The implementation of the privatisation programme passed by the Cabinet
of Ministers on 21 February 1995 is drawing to a close. The private sector reached a
proportion of 66% of the total added value in 1999 (65% in 1998), and it employs 69% (68%
in 1998) of the economically active population in Latvia. In such sectors as
manufacturing, construction, the fishing industry, agriculture, hotels and restaurants the
proportion of GDP created by private enterprises in 1998 exceeded 90%, and in the first
half of 1999 there was no significant increase. As of 1999 the main goal in the
privatisation of state enterprises has been to improve efficiency in certain economic
sectors (power, telecommunications, shipping). In order to achieve this, the Privatisation
Agency, together with the corresponding sector ministries, is preparing long-term sectoral
development strategies and restructuring and privatisation plans for the corresponding
Figure 1: Share of the public and private sectors in gross value added
Changes have occurred in several economic sectors. In 1999 rapid growth was evidenced by the construction, retail and other service sectors, for example “Operations involving real-estate, rental and other commercial activities”, other community, social and individual services. On the whole, manufacturing in 1999 did not regain the production level that existed before the Russian economic crisis. Positive rates of production growth are maintained by those manufacturing sectors with markets in the West. In 1999, due to the Russian economic crisis and low productivity, the agricultural sector continued to decline.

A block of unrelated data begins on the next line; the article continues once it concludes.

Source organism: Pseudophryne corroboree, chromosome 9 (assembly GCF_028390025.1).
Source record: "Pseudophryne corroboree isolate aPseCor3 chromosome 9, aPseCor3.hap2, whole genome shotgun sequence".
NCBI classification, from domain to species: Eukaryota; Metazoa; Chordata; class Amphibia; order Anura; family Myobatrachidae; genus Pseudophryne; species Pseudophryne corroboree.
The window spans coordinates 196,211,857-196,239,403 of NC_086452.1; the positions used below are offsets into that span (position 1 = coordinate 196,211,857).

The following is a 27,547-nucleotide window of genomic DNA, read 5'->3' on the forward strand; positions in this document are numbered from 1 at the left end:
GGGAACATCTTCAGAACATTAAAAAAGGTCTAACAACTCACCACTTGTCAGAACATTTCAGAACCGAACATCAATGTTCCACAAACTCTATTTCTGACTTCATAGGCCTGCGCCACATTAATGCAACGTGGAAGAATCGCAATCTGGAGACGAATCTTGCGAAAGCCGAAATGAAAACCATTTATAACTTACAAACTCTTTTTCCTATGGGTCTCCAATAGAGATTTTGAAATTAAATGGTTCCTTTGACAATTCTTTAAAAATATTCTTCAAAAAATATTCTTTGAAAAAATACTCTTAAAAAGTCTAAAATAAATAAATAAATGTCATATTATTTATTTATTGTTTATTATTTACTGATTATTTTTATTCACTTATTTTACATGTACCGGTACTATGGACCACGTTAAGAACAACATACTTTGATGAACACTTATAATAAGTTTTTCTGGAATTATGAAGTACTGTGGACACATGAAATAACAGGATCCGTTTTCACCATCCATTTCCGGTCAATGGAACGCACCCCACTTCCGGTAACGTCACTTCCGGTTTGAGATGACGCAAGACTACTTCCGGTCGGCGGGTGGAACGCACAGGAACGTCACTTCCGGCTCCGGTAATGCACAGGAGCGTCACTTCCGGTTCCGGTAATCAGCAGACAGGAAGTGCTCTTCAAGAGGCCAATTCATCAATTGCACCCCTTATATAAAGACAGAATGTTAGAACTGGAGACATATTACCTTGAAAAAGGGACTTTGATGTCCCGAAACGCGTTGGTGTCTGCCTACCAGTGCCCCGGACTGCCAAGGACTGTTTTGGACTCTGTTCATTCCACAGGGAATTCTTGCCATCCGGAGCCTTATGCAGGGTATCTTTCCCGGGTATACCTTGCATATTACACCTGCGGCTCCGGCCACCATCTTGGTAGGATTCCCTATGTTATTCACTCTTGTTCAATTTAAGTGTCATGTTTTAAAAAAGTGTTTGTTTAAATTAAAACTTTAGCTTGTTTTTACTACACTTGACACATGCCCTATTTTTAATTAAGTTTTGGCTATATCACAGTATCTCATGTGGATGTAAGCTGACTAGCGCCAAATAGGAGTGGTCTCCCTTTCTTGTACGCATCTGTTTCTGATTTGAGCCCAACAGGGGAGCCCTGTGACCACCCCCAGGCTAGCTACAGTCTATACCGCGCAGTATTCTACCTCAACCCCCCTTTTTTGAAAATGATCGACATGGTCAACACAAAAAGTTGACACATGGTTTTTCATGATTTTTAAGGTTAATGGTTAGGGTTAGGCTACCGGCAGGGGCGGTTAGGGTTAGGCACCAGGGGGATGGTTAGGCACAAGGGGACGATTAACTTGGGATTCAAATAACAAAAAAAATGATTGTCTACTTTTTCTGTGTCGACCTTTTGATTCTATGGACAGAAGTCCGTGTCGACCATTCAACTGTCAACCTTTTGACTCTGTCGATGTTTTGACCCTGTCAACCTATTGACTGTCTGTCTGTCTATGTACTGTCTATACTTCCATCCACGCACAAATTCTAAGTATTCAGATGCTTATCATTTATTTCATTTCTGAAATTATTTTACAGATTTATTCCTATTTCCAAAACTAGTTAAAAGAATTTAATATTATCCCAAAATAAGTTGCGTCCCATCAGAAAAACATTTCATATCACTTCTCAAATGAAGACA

One of the most important areas of state support is promoting development of small and medium enterprises (SME). As surveys show, the main barriers to SME development in Latvia are insufficient financial resources for starting up and developing businesses, limited opportunities for receiving credit and collateral, lack of information about markets and possible business partners, lack of knowledge in management and marketing and a tax system that does not offer incentives.